36 Hours in Denver

The New York Times has a travel section where they feature a different location around the world and tell you what to do if you have 36 hours there. Penned in a style reminiscent of Lonely Planet guidebooks, it highlights appealing fine dining establishments and leisurely strolls along glittering rivers you won’t want to miss out on.

Since my now-annual VW Westy camping trip features a first stop in the mile-high city of Denver, I thought it might be helpful to detail what you could do if you, too, had 36 hours in Denver.


After a speedy Uber journey from the airport to Laura and Ryan’s new house somewhere in leafy suburbia, I met the incomparable Matthew who took me to buy the things I would need for my camping trip. Our first stop was Orvis, a fishing and clothing outfitter that is normally jaw-droppingly expensive but with Laura’s coupons is only mildly expensive.

I was fitted easily with an Encounter and instructions on how to get the fly rod on the airplane. (Strap it to your backpack and stand your ground if they ask you to check it.)

Next stop: REI.

As an east coast girl, I’ve never been to an REI. My version, EMS, closed down for good a few weeks ago, on what was fittingly my first day home. Denver is the home of the REI flagship store, a multiple-story building that feels more like a simulated outdoor vacation than a place to buy things. But oh, what things you can buy!

Matt dutifully followed me around the store as I chose warm clothes for what I expected would be a chilly camping trip in the mountains of Idaho.

“What about this one?” I asked him, choosing a beanie from an extremely limited selection. He looked at me with a face you might make after swallowing rancid milk.

“Maybe wear it sideways, or something. It’s definitely not La Croix.”

To celebrate spending a nauseating amount of money there, Matt bought me a coffee. Then we headed back to the house to discuss dinner plans.

Make Friends

Matt had a hot date at the batting cages, so he was going to leave me to settle in my basement room and wait for Ryan to get home from work.

“We can meet up for dinner after. Maybe get burgers somewhere,” Matt told me.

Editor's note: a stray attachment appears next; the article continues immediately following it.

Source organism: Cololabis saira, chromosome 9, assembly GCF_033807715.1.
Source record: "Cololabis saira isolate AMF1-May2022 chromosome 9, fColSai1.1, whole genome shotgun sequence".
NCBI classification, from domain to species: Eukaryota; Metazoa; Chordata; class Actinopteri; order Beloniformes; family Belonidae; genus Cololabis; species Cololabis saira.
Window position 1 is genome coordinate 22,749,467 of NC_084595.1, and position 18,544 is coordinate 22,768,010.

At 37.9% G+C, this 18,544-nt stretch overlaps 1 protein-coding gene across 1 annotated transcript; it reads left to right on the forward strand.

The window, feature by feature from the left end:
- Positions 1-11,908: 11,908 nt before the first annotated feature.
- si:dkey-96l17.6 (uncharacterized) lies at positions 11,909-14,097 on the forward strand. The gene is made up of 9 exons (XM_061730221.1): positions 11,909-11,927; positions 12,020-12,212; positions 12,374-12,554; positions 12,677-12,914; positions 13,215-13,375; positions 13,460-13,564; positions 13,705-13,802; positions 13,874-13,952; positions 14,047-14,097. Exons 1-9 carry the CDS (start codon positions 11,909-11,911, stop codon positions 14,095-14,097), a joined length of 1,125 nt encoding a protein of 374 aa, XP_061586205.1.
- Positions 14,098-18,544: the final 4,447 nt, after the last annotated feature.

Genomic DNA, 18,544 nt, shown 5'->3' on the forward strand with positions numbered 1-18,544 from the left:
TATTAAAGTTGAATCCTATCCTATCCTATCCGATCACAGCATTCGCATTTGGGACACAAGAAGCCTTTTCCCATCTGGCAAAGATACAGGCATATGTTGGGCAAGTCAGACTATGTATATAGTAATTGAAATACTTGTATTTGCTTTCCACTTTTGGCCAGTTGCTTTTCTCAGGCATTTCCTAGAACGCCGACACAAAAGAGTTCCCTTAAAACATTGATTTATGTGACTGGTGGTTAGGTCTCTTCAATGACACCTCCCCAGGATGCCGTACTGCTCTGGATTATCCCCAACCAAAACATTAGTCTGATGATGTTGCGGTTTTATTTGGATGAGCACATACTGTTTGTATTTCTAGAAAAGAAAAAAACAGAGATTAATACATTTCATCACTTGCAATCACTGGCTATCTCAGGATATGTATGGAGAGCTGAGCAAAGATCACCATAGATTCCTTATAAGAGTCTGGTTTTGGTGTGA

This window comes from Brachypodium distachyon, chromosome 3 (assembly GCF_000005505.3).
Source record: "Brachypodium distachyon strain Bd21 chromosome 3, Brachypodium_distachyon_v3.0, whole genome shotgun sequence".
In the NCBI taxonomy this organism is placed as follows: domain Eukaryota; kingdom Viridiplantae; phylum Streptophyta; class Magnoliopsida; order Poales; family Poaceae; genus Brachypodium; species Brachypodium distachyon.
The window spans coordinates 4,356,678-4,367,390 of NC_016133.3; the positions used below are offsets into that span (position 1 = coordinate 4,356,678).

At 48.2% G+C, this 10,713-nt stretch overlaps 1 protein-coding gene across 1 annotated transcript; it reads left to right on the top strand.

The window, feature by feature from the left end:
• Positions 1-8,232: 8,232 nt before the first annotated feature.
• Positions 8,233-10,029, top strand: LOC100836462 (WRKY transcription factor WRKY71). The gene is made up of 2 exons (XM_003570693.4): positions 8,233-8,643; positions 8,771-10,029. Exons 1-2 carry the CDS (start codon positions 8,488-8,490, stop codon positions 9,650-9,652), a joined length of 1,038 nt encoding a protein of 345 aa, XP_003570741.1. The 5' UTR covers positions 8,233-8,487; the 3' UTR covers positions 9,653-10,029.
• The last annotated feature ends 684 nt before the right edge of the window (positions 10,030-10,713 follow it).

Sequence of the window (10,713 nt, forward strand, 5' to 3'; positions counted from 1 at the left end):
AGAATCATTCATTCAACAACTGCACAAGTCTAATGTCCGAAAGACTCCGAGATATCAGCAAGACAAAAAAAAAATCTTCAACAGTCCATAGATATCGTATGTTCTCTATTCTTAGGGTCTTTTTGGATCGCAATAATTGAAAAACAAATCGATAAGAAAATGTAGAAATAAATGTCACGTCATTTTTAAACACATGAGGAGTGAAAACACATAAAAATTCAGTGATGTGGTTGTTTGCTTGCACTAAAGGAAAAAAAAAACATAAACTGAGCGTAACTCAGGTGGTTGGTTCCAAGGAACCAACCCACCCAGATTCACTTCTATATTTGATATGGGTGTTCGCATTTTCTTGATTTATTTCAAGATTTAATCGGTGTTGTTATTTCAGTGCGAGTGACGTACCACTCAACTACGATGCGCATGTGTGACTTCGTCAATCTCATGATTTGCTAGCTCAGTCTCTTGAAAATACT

“Ryan said there’s a place just down the road. Tag, or something?”

“Oh, yeah. That place isn’t great. But it’s close.” Matt stepped out the front door after explaining where I could find everything I needed in the house.

“I’ll be back around 6:45,” he said. Then – “Oh.” He looked behind him uncertainly. “Just keep talking.”


“Keep talking. There’s a woman on the lawn.”

“What? Who is she?”

“Don’t go to the window. Just stay where you are.”

“But what is she doing?”

“I don’t know.”

Hesitating, I walked to the window.

“Matt, there’s no one here.”

He looked behind him, shrugged, and turned back to me. “OK, I’ll see you later!”


For dinner, we went to the burger place Matt had sneered at. Later on, Laura would also condemn them as having bad burgers. It was called Tag, and I found the burger to be super tasty, especially when paired with an IPA.


We wanted to do karaoke after, so Matt did some digging and found a place that had been recommended.

“El Charrito apparently has great karaoke,” he told Ryan and me, so we called an Uber and went.

It’s important to note that Ryan does not ever sing karaoke, and that Matt’s selection is generally hip-hop or musicals. For example, both of our long car journeys on this trip featured singalongs with Wicked or Disney.

El Charrito was nearly empty when we arrived, and it didn’t seem like anyone was singing – until we walked in and had a better look.

It was live band karaoke, a format I’m a fan of, but it was more than that. The selection was punk rock only.

“I don’t know any of these songs,” Matt lamented as we flipped through the list of choices. “Maybe this Blink 182 song.”

“Ryan and I will help you out from the audience,” I told him as we ordered another round of G&Ts.

What a surprise – and a joy! – it was to skim through the list and find a plethora of throwbacks to my pre-folk, punk rock days! Options ranged from Blink and The Offspring to the Distillers and, my pick, the Misfits.


I’m not gonna be humble about this – I slayed “Last Caress.”

“You remembered the pause,” the band complimented me when I was finished. “No one remembers the pause.”

I muttered something about Davey Havok and we decided to end on a high note and check out a different place.

The second venue couldn’t have been more different. It was a club with cages to dance in  and men belting out Adele and numbers from musicals. Matt owned this one. Ryan sat in the audience for moral support.

Go to Bed

We left the karaoke bar relatively late. Matt and I had a one-hour drive north to Dillon the next morning, where I’d meet Laura and get in the van and kick off our camping trip.  Matt and I would begin the morning with fairly nasty hangovers that would be ameliorated with a scrumptious breakfast at Olive and Finch and, later, a sustained 1-hour Disney singalong.

But it was time for bedtime in the basement, and that was exactly what I did.


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